VP Dick Cheney Reaffirms His Support of Repealing 'Don't Ask, Don't Tell' Law
(WASHINGTON, DC) – Former GOP Vice President Dick Cheney appearing on ABC's "This Week" on Sunday morning, reiterated his support for repealing the "Don't Ask, Don't Tell" law.
"Twenty years ago, the military were strong advocates of "don't ask/don't tell," when I was secretary of defense. I think things have changed significantly since then. I see that [...] Mike Mullen, the chairman of the Joint Chiefs of Staff, has indicated his belief that we ought to support a change in the policy. So I think – my guess is the policy will be changed."
When queried whether or not he believes that DADT repeal is a good thing and that it was time to allow gays and lesbians to serve openly in the military, Cheney responded:
"I think the society has moved on. I think it's partly a generational question. I say, I'm reluctant to second-guess the military in this regard, because they're the ones that have got to make the judgment about how these policies affect the military capability of our – of our units, and that first requirement that you have to look at all the time is whether or not they're still capable of achieving their mission, and does the policy change, i.e., putting gays in the force, affect their ability to perform their mission? When the chiefs come forward and say, "We think we can do it," then it strikes me that it's – it's time to reconsider the policy. And I think Admiral Mullen said that."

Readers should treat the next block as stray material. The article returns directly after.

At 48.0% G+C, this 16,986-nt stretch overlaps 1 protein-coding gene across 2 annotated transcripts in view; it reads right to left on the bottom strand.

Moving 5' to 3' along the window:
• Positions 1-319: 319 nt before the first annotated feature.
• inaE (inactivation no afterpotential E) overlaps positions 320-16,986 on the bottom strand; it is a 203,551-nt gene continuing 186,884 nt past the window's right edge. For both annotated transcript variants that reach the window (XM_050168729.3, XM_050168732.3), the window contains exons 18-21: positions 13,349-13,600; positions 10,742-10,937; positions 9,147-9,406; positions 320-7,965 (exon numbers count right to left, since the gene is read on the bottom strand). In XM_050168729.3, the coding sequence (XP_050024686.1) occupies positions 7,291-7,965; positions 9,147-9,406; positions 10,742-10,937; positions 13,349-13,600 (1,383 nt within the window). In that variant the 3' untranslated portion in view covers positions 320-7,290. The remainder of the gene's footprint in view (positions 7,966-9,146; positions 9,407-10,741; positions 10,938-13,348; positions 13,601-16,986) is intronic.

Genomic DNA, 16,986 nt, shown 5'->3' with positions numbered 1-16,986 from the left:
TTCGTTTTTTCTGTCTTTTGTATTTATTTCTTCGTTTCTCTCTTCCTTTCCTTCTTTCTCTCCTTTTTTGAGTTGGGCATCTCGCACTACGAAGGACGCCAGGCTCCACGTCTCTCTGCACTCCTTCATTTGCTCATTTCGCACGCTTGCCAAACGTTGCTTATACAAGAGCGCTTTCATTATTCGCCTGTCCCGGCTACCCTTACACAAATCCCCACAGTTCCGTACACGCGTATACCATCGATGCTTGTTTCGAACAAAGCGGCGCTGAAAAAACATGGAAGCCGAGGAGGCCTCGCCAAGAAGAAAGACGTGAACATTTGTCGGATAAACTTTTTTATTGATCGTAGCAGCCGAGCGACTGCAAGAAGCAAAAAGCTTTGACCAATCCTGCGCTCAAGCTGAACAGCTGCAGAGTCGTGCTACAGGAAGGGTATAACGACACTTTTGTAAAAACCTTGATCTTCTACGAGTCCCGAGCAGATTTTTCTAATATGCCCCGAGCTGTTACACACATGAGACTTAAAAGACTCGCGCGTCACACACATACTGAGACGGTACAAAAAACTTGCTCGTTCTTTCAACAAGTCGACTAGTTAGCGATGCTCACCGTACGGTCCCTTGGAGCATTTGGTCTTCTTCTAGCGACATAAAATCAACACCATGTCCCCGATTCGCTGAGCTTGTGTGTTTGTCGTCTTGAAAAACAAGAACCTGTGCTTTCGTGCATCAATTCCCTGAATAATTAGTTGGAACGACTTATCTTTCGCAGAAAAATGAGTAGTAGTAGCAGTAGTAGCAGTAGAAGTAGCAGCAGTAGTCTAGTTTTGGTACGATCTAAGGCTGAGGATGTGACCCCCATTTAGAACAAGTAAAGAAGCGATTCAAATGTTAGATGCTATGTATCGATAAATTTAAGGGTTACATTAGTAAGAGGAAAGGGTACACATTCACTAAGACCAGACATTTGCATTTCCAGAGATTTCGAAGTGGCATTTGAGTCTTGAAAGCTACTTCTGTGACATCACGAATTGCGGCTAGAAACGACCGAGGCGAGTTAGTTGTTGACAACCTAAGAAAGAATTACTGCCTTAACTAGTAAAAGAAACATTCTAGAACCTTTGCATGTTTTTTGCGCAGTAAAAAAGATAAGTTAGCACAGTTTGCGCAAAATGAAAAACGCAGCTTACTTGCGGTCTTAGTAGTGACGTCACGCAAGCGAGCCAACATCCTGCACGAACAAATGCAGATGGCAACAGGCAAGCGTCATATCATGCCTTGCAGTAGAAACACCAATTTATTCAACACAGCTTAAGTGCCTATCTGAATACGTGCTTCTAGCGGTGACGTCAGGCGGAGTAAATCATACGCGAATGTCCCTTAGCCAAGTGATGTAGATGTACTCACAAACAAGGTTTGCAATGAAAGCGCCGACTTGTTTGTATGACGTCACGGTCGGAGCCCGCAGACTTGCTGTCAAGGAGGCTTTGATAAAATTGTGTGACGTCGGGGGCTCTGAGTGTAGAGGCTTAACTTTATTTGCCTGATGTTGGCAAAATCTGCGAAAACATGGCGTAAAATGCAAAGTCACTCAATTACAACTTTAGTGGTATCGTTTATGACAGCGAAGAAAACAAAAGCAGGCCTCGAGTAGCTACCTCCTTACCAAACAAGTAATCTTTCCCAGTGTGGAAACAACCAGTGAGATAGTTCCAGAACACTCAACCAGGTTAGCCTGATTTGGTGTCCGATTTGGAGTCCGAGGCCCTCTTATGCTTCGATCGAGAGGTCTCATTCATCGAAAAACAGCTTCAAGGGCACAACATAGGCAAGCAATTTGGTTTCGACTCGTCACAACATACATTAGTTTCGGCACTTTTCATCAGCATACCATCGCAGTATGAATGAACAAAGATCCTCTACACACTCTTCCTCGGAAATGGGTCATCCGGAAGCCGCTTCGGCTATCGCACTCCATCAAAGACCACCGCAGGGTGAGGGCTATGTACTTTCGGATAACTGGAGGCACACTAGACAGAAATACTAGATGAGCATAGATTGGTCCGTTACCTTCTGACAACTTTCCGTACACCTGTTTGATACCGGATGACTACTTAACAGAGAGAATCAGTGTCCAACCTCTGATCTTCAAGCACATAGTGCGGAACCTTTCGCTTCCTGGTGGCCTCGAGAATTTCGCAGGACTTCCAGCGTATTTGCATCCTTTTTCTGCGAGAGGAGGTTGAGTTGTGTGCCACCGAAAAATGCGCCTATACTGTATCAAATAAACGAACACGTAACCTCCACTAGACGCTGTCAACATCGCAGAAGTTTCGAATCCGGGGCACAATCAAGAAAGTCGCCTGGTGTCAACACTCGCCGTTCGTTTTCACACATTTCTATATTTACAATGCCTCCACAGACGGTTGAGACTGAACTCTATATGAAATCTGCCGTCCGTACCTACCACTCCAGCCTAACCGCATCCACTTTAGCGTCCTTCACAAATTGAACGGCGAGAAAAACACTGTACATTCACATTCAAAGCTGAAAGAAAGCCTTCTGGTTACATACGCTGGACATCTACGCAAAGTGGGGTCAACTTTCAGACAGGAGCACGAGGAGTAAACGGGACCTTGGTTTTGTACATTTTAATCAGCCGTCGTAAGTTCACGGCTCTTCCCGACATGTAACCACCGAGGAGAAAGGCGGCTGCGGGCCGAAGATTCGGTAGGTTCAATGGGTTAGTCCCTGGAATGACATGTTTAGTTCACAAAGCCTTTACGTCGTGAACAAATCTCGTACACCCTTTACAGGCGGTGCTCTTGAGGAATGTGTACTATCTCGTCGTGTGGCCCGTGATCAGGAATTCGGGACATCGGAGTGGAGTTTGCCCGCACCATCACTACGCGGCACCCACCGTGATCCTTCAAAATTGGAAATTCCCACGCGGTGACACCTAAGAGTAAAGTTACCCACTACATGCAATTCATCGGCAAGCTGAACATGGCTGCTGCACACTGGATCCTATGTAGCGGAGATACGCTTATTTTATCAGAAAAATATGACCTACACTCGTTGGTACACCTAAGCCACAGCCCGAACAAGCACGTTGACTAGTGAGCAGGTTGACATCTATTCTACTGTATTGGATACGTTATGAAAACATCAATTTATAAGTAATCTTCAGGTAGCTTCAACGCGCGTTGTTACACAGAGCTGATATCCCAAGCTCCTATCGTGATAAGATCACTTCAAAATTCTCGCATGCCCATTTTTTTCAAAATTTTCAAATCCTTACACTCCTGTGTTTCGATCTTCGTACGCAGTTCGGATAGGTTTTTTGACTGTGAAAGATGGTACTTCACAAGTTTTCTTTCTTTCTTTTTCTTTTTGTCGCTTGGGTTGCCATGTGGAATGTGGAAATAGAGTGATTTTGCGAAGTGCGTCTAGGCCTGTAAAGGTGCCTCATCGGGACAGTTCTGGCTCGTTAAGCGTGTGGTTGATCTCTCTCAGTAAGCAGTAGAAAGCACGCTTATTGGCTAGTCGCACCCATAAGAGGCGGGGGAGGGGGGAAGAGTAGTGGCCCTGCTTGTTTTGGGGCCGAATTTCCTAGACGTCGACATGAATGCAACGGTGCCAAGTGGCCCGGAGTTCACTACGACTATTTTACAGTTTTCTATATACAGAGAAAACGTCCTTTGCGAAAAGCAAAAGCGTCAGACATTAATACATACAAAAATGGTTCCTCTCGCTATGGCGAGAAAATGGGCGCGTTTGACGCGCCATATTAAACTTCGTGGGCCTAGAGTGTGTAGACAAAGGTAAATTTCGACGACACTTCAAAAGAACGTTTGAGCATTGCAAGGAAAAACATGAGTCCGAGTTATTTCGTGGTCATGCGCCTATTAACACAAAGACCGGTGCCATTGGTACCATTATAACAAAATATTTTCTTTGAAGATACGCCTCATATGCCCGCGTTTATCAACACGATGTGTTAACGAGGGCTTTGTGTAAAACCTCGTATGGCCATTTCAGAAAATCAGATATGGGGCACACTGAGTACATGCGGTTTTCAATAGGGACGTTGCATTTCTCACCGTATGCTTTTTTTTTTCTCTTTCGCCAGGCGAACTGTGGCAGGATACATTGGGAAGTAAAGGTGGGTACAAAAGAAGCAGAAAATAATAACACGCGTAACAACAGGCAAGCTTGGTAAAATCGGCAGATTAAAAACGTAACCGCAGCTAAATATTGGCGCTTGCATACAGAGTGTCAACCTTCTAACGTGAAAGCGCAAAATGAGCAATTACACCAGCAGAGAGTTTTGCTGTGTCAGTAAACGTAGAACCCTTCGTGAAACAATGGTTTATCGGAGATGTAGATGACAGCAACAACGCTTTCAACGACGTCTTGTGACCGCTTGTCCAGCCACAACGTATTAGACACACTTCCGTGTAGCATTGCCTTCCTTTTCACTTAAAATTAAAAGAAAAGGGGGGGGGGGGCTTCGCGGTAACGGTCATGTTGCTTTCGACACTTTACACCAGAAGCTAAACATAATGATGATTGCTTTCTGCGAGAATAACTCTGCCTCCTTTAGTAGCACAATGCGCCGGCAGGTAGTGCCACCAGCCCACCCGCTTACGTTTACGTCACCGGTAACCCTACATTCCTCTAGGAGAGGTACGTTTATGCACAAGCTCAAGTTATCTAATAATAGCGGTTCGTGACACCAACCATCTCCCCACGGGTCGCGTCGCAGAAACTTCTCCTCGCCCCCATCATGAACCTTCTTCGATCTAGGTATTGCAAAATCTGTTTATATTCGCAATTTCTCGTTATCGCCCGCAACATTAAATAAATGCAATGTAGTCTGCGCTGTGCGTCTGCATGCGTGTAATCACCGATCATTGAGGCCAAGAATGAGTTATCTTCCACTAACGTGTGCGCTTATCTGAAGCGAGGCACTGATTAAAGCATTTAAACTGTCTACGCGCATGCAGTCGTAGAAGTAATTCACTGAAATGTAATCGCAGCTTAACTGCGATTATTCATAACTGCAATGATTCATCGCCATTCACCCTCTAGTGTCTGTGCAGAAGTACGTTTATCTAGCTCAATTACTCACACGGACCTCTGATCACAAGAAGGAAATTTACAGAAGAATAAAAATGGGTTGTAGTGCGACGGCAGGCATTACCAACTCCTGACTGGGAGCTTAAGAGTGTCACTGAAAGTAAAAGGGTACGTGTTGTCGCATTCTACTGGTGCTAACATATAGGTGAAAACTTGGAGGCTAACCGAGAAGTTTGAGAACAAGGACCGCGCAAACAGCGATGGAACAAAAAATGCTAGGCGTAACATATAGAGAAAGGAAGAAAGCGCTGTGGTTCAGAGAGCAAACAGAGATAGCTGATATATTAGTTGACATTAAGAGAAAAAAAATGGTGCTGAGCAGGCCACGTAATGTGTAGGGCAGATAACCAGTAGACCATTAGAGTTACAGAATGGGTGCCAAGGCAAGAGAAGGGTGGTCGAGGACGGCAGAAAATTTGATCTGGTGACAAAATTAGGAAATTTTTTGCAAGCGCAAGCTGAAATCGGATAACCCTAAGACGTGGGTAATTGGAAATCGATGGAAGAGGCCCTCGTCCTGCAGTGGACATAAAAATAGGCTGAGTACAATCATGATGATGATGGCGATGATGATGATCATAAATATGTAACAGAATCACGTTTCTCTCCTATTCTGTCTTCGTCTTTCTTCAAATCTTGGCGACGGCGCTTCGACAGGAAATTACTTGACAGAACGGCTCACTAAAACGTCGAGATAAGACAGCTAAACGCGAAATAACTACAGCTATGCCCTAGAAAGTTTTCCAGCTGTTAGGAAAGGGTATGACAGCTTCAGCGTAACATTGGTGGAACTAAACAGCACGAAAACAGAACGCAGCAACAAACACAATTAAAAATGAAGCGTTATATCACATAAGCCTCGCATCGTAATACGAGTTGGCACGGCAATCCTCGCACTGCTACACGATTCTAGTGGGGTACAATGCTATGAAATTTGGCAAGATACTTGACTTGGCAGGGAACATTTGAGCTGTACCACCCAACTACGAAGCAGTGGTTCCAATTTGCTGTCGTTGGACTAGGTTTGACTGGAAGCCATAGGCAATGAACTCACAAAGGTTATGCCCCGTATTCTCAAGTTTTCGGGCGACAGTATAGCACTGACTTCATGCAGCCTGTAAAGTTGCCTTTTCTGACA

Currently, Log Cabin Republicans v. United States of America, is the only direct challenge to the 'Don't Ask, Don't Tell' law. It is also the only contemporary legal challenge to this law to succeed at the district court level. One of the injured parties named in the case, Alexander Nicholson, is a former U.S. Army Human Intelligence Collector who fluent in multiple languages, including Arabic, and who was discharged under the 'Don't Ask, Don't Tell' law just six months after 9/11. Another injured party in the case, listed simply as 'John Doe,' currently serves in the Armed Forces and would face a discharge if his identity were revealed.